The PD session may also serve to refine aspects of pedagogical research that have been utilised (LP standard 5) or has modelled resources that have been trialled, evaluated and refined in the LP’s own classroom (LP standard 7) so you can see that the LP standards truly provide a framework that defines our LP as a ‘change agent’, with one LP describing their plan’s impact: ‘The impact of creating a tailored long term plan as part of my LP work, was that teachers could access resources all year round, specific to the changing needs of the pupils.’

In the Deliver phase of implementation, the LP adopts a flexible and motivating leadership approach, using LP standard 9 (negotiating to lead) as a guide, promoting collective responsibility and ownership amongst others, and in many cases impacting beyond their school in ensuring change is sustainable and provides a model for use nationally (or internationally).

Coaching is utilised to challenge and stimulate colleagues as well as form the basis of peer-to-peer collaboration, demonstrating the LP’s application of effective questioning, active listening and relationship building. In considering LP standard 8 (coaching to lead) the LP ensures to provide a sustainable model for coaching through ensuring they enable colleagues to evaluate and replicate their high-quality coaching skills to enable the next generation of coaches in the school.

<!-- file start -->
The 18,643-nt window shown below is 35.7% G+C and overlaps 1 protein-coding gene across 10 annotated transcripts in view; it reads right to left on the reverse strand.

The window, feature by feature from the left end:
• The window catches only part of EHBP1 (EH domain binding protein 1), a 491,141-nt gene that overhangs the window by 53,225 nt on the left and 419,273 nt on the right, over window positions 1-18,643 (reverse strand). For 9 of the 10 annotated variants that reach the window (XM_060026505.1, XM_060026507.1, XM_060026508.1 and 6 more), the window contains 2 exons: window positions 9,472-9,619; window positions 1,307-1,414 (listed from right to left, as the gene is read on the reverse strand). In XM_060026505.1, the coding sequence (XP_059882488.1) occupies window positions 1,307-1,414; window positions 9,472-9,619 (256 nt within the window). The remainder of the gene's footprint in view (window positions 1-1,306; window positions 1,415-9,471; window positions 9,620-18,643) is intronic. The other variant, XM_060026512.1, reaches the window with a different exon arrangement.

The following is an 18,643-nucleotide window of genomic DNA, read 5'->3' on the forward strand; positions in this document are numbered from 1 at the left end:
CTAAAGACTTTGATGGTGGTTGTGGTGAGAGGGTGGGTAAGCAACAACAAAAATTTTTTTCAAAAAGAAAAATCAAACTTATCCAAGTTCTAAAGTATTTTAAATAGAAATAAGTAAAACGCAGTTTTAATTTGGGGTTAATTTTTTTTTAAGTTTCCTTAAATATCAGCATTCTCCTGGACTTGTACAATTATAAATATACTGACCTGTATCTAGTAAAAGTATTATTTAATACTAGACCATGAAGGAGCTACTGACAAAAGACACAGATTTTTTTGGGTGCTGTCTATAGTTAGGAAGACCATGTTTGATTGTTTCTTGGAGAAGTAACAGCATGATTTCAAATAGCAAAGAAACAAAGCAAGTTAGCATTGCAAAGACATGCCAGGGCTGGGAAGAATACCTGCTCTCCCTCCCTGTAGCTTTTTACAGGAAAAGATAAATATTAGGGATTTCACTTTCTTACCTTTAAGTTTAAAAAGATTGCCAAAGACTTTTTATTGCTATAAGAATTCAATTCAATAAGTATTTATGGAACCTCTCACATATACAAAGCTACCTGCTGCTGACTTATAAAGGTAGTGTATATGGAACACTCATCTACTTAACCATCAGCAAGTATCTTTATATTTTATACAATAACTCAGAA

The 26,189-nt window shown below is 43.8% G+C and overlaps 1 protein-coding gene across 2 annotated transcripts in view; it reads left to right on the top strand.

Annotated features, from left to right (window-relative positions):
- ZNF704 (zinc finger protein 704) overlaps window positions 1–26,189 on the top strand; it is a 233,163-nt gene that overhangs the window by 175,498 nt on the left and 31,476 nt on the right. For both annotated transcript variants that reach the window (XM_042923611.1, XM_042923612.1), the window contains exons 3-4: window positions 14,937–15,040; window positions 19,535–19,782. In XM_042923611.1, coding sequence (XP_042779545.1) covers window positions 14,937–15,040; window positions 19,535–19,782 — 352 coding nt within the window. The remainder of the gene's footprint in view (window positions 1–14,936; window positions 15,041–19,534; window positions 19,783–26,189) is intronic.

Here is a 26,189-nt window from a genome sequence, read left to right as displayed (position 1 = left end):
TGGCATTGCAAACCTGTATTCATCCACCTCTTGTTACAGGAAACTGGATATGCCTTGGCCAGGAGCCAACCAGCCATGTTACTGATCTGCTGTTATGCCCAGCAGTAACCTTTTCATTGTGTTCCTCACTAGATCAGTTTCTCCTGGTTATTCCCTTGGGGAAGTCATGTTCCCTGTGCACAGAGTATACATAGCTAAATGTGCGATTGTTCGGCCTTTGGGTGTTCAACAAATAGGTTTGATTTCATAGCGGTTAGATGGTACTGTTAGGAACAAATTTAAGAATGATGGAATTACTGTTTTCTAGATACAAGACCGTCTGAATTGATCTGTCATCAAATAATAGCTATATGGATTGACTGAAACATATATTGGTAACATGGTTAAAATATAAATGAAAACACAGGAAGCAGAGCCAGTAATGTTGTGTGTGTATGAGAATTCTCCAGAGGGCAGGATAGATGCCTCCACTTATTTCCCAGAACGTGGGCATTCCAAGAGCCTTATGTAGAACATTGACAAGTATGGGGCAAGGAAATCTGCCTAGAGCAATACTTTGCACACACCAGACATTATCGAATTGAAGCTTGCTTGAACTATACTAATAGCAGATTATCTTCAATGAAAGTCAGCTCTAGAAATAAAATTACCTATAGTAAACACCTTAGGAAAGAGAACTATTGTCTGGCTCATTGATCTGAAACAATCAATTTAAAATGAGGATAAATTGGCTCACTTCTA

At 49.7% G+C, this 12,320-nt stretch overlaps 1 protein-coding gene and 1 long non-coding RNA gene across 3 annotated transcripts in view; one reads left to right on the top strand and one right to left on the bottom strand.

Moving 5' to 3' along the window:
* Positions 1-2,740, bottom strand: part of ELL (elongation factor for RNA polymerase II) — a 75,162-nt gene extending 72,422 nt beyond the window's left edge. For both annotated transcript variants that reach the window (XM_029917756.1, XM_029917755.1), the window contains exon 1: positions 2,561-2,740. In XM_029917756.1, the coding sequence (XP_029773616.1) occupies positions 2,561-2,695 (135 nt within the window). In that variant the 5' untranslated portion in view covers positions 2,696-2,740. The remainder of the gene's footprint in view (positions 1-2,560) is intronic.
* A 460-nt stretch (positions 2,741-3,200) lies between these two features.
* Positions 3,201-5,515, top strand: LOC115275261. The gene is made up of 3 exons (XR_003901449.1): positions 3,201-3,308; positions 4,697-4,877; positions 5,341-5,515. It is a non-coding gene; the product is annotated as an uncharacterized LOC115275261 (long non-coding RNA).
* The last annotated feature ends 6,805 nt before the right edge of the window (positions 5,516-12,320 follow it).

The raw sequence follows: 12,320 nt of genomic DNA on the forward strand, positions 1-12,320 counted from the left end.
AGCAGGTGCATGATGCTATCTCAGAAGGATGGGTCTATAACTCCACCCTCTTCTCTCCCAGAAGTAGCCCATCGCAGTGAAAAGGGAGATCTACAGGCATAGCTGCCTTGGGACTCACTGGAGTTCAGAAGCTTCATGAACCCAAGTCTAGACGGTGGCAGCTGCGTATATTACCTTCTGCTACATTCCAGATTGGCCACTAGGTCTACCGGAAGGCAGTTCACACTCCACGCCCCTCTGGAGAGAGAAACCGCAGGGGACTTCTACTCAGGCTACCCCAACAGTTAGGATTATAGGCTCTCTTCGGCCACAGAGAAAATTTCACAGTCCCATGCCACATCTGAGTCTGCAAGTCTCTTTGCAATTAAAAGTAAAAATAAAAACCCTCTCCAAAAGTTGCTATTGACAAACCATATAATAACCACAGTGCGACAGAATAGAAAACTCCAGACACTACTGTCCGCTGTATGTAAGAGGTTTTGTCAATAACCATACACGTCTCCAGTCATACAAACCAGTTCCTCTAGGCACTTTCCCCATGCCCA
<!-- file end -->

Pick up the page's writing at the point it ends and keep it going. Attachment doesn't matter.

Plans are not fixed and inflexible, and once again the LP ensures adaptations are based on robust data, building upon colleagues’ understanding of the active ingredients. In many cases, the LP looks to their professional learning networks, informing LP standard 10 (networking to lead), perhaps investigating how other schools have implemented something similar in their context and the lessons they have learned. As many schools are part of multi-academy trusts, other schools within the trust may be part of the LP’s professional learning network too which can be a great source of support and guidance for a project implementation.

Hopefully, this brief narrative has given an insight into how the framework of LP standards can guide the LP on their implementation journey, but conversely that the evidence collected along the implementation journey can be used to support an application for LP accreditation – recognising, valuing and celebrating the achievements of individuals in school whether they are support staff, teachers or leadership.

Join our free webinar on 11 July to find out more about Lead Practitioner accreditation.